Monitoring Regrowth

Planned grazing requires a short graze period (the shorter the better) & a recovery period that allows time for the plants to fully recover from the first graze before being grazed a second time. These 2 points are essential to proper grazing management.


The best indicator that plants are fully recovered is that the plants are ready to flower. At this stage of growth the root reserves are fully replenished. A second graze at this stage is beneficial to both the individual plants & the soil.

Each growing season is different. The best way to determine full recovery is to monitor the re growth in the first pasture that we grazed. Monitoring allows us to adjust our recovery period to match the growing conditions we are experiencing. If we are experiencing average growing conditions we will stay close to our planned recovery. In exceptionally good growing conditions we may shorten our recovery period. In exceptionally poor growing conditions we may lengthen our recovery period.

Changing our recovery period to achieve full recovery under all growing conditions requires that we change the severity of our graze. There is no other way to change our recovery period.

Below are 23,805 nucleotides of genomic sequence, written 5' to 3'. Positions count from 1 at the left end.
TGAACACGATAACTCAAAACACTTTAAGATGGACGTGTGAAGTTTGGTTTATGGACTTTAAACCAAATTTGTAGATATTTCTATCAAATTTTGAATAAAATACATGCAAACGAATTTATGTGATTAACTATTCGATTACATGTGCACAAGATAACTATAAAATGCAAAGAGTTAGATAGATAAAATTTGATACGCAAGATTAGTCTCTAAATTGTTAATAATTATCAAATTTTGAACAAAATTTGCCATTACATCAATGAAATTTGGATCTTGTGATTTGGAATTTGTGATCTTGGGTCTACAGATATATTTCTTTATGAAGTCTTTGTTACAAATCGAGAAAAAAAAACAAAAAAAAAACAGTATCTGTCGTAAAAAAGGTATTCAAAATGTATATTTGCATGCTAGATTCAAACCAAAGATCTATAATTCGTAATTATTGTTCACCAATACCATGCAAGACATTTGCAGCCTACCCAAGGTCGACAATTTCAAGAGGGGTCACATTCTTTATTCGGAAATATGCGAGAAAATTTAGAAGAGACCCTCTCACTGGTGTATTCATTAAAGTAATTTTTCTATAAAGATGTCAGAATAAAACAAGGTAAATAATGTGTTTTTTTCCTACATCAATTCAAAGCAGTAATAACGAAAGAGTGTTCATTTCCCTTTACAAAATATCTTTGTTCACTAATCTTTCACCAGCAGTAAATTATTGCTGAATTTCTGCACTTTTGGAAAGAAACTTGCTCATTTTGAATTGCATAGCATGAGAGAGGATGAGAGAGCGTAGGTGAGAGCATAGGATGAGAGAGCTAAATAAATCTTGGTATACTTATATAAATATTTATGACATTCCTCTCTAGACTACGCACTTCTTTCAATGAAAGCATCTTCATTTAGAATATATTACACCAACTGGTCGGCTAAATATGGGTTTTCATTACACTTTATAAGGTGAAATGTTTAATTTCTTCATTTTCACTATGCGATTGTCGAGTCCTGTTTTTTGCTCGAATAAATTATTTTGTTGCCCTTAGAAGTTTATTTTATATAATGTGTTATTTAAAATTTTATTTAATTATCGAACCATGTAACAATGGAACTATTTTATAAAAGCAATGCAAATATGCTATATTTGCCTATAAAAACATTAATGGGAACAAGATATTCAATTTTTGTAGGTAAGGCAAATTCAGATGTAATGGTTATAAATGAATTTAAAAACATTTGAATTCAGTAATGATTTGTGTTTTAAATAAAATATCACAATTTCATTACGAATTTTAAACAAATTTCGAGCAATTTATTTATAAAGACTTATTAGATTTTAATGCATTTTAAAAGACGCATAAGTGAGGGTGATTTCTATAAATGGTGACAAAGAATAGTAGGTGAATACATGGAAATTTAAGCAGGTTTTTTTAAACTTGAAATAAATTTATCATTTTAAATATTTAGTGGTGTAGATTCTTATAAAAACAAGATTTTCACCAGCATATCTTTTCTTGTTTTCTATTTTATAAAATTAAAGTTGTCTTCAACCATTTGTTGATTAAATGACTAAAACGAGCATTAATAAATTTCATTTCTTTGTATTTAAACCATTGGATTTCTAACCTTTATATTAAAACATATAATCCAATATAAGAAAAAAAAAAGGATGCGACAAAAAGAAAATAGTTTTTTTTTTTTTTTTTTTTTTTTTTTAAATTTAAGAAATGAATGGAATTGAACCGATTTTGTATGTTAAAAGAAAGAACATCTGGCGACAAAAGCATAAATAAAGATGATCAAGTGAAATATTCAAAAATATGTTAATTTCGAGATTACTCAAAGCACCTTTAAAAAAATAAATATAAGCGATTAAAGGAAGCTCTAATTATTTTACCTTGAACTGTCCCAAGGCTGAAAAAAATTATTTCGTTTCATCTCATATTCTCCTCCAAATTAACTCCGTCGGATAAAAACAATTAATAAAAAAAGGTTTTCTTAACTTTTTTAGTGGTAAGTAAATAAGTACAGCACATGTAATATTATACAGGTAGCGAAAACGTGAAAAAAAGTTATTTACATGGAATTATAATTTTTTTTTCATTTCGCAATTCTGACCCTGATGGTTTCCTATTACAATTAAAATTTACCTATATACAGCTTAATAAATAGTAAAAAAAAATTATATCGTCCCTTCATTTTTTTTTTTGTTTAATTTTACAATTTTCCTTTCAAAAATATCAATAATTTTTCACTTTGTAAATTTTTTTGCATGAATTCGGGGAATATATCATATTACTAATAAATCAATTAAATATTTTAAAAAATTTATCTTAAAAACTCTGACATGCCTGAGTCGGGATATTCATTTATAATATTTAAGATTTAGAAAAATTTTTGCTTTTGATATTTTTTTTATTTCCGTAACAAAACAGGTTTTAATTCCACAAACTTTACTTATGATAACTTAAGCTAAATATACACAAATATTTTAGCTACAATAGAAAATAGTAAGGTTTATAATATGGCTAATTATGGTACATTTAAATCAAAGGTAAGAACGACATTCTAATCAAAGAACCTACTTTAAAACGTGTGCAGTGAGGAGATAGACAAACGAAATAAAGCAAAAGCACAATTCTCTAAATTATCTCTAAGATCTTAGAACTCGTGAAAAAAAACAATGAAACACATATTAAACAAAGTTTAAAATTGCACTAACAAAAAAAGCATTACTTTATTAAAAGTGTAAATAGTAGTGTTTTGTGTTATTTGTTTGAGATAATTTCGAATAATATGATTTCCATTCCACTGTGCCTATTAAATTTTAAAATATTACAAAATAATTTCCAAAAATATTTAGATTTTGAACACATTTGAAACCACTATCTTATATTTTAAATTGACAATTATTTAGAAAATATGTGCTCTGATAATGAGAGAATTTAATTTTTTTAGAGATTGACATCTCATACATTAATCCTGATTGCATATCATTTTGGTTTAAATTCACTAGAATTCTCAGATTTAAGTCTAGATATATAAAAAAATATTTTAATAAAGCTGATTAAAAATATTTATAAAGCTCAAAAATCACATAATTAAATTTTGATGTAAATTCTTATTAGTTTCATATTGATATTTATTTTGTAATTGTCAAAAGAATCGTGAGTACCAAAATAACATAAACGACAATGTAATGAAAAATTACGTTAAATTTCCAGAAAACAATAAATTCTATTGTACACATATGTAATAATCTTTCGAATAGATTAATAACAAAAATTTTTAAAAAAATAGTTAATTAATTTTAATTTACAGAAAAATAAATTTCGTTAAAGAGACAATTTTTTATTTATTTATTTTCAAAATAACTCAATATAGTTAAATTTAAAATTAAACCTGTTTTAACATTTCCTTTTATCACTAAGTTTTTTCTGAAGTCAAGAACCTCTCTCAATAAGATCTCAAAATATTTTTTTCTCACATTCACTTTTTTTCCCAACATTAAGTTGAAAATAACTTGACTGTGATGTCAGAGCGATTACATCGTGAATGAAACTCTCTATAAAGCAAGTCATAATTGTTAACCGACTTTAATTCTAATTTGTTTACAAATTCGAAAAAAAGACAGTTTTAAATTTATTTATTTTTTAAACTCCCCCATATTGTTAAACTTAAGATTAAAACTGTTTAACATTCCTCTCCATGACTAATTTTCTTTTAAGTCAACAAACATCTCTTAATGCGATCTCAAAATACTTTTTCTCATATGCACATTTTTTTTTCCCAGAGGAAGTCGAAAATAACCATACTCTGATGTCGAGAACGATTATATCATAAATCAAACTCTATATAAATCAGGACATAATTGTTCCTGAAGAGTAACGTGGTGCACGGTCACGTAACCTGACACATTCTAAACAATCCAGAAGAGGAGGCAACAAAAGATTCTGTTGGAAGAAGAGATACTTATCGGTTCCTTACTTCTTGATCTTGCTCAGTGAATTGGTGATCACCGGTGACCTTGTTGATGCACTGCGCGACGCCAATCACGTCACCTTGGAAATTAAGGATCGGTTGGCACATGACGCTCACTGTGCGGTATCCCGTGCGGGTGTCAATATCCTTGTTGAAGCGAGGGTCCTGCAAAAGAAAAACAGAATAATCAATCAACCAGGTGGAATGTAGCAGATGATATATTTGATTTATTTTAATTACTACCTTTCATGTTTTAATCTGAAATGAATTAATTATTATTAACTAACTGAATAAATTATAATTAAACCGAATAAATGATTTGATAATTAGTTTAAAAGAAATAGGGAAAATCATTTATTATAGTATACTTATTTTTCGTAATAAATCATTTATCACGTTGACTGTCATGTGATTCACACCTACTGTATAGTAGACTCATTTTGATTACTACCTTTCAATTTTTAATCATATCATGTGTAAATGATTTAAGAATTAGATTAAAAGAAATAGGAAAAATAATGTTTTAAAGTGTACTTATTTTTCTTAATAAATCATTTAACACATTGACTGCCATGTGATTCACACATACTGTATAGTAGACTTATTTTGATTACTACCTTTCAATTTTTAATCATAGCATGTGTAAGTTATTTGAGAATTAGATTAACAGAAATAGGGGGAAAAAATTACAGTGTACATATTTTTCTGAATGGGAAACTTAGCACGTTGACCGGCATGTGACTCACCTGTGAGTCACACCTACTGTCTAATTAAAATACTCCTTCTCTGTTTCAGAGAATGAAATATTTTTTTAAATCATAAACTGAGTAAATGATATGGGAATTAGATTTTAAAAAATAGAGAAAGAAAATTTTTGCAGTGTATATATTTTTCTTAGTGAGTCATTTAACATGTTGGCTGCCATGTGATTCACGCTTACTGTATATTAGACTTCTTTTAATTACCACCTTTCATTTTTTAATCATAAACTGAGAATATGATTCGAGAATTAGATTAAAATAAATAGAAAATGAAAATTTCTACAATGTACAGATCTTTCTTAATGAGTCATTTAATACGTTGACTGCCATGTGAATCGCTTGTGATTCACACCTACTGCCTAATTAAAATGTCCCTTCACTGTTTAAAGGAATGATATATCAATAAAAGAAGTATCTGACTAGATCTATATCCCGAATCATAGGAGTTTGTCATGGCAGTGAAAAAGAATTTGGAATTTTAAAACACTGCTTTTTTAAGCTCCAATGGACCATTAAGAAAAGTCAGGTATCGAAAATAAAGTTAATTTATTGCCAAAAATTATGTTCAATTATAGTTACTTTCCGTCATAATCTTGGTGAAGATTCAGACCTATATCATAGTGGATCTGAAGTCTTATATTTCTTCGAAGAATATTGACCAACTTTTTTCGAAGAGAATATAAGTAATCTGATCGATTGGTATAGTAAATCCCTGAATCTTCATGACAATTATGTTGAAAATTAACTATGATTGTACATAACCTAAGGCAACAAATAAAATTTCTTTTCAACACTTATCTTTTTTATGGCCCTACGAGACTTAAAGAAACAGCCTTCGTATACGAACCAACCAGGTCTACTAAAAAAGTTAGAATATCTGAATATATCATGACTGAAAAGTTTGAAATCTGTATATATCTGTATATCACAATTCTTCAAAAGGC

A common question is: how much grass should I leave behind when I move my cattle? The best answer I know is: leave as much grass behind as possible. The more you leave the better. The key point is that you must achieve full recovery. What this means is that a severity of graze that is moderate, light or severe can all be best depending on the growing conditions.

We do not move our cattle based on how much grass is in the pasture the cattle are in. We move based on the recovery period that we will require to achieve full recovery under this year’s growing conditions.

One of the most difficult things for newcomers to planned grazing is to move away from grass. Each of us has a sense of how much grass we would like to leave behind when we move our animals. If we use this we will stay too long in good growing conditions & move too quickly in poor growing conditions.

I invite you to monitor the regrowth in your pastures. Base your moves on the regrowth & achieving full recovery. I think you will be pleased with the results.

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